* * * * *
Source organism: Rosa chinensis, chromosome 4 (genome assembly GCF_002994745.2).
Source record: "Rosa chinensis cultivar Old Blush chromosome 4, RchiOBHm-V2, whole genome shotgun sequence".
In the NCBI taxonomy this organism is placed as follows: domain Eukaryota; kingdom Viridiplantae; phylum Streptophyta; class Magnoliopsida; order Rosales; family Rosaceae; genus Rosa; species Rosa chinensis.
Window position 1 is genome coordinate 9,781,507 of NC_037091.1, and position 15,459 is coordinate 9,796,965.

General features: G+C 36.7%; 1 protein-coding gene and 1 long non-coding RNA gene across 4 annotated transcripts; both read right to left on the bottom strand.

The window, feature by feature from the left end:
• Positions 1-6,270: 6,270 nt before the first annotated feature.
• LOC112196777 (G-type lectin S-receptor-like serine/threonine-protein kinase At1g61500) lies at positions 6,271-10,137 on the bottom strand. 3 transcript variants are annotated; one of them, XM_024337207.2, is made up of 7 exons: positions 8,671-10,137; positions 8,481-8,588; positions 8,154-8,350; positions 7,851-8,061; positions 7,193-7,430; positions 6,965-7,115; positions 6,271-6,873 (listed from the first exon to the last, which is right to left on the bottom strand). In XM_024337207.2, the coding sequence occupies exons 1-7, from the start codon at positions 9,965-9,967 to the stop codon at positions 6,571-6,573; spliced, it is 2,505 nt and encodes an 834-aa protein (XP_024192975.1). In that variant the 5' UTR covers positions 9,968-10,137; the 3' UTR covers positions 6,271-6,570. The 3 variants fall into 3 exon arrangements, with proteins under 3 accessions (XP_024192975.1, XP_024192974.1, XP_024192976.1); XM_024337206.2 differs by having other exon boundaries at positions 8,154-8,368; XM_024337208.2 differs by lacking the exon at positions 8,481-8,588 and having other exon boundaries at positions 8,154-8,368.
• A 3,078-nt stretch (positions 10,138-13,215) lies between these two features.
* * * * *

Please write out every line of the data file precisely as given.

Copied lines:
Source organism: Rosa chinensis, chromosome 4 (genome assembly GCF_002994745.2).
Source record: "Rosa chinensis cultivar Old Blush chromosome 4, RchiOBHm-V2, whole genome shotgun sequence".
In the NCBI taxonomy this organism is placed as follows: domain Eukaryota; kingdom Viridiplantae; phylum Streptophyta; class Magnoliopsida; order Rosales; family Rosaceae; genus Rosa; species Rosa chinensis.
Window position 1 is genome coordinate 9,781,507 of NC_037091.1, and position 15,459 is coordinate 9,796,965.

General features: G+C 36.7%; 1 protein-coding gene and 1 long non-coding RNA gene across 4 annotated transcripts; both read right to left on the bottom strand.

The window, feature by feature from the left end:
• Positions 1-6,270: 6,270 nt before the first annotated feature.
• LOC112196777 (G-type lectin S-receptor-like serine/threonine-protein kinase At1g61500) lies at positions 6,271-10,137 on the bottom strand. 3 transcript variants are annotated; one of them, XM_024337207.2, is made up of 7 exons: positions 8,671-10,137; positions 8,481-8,588; positions 8,154-8,350; positions 7,851-8,061; positions 7,193-7,430; positions 6,965-7,115; positions 6,271-6,873 (listed from the first exon to the last, which is right to left on the bottom strand). In XM_024337207.2, the coding sequence occupies exons 1-7, from the start codon at positions 9,965-9,967 to the stop codon at positions 6,571-6,573; spliced, it is 2,505 nt and encodes an 834-aa protein (XP_024192975.1). In that variant the 5' UTR covers positions 9,968-10,137; the 3' UTR covers positions 6,271-6,570. The 3 variants fall into 3 exon arrangements, with proteins under 3 accessions (XP_024192975.1, XP_024192974.1, XP_024192976.1); XM_024337206.2 differs by having other exon boundaries at positions 8,154-8,368; XM_024337208.2 differs by lacking the exon at positions 8,481-8,588 and having other exon boundaries at positions 8,154-8,368.
• A 3,078-nt stretch (positions 10,138-13,215) lies between these two features.